victoriansword:

qsy-complains-a-lot:

morteos00:

qsy-complains-a-lot:

qsy-complains-a-lot:

mist-the-mad-linguist:

Does anyone have any sources on military equipment in 18th century? France if possible.

I need to know if soldiers commonly had a saw apart from the field surgeon

Alternately if it was possible to perform an impromptu amputation with a cavalry sabre

Tl;dr: No and hell no.

French troops during the Ancien Regime did not have saws in their standard kit. French engineering troops did not really mingle with other corps before the Napoleonic era, so outside of a siege situation they would be hard to find for help.
The best way to come by a saw would be to ask one of the two to ten grenadier sapeurs of your infantry or dragoon company, a temporary position that came with extra pay, extra duties and extra gear, including a sawback short sword. Note that this would be absolute dogshit as an amputation tool but hey it’s technically a saw.

A cavalry saber would probably work well enough to cut through flesh in that context, that’s what it was designed for after all, but I have a hard time imagining it’d do anything but break the bone in the best of cases.

Also I feel like I need to expand on this, cause as a fishmonger I have just the barest idea of what it takes to cut through bone: you don’t want to amputate a living human’s limb with a wood saw.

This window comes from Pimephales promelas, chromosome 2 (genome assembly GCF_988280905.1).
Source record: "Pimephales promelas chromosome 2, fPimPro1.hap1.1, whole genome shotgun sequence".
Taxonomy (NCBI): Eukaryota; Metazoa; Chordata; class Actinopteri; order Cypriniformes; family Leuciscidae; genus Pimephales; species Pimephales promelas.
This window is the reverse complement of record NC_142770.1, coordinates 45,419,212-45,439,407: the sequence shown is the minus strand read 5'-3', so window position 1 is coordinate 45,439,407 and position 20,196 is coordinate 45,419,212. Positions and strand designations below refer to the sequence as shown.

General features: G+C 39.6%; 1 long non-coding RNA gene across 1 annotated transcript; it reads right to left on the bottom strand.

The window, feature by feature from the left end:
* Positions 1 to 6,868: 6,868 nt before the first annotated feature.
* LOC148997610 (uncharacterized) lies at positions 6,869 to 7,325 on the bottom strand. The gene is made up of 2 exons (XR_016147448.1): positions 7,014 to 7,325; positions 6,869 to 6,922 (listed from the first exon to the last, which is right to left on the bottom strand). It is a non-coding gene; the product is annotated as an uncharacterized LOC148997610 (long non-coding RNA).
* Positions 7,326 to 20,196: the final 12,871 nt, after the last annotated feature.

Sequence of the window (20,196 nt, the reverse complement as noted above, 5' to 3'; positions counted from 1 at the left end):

When amputating, you don’t cut have to cut through bone, you can pick a joint and work away at it. It can be done with a wood saw or anything really in theory but you have to keep in mind the longer and less clean the cut the more dangerous it is.

The real question would be why would someone do that? Without the proper tools and training it is incredibly risky and not helpful in most immediate situations.

Also a field knife sharpened to perfection would be better then a saber, you need the small blade so you can work it between bone.

What if the wound is above the knee ? It’s not like you can just yank the leg out of the hip socket :U

A saw on the spine of a sword is likely to be thick and not something you’d want to use in a medical setting if at all avoidable. My British P1856 Pioneer Sword has a sawback blade, and it is 3/8″ (~9.5 mm) thick–no thank you.

(image source)

Okay I have used Swiss engineer blades to cut wood.
I is bot as messy as a chainsaw, but it is brutal.
If your are looking to use one of these on people, it is because you are sadist, not a surgeon.

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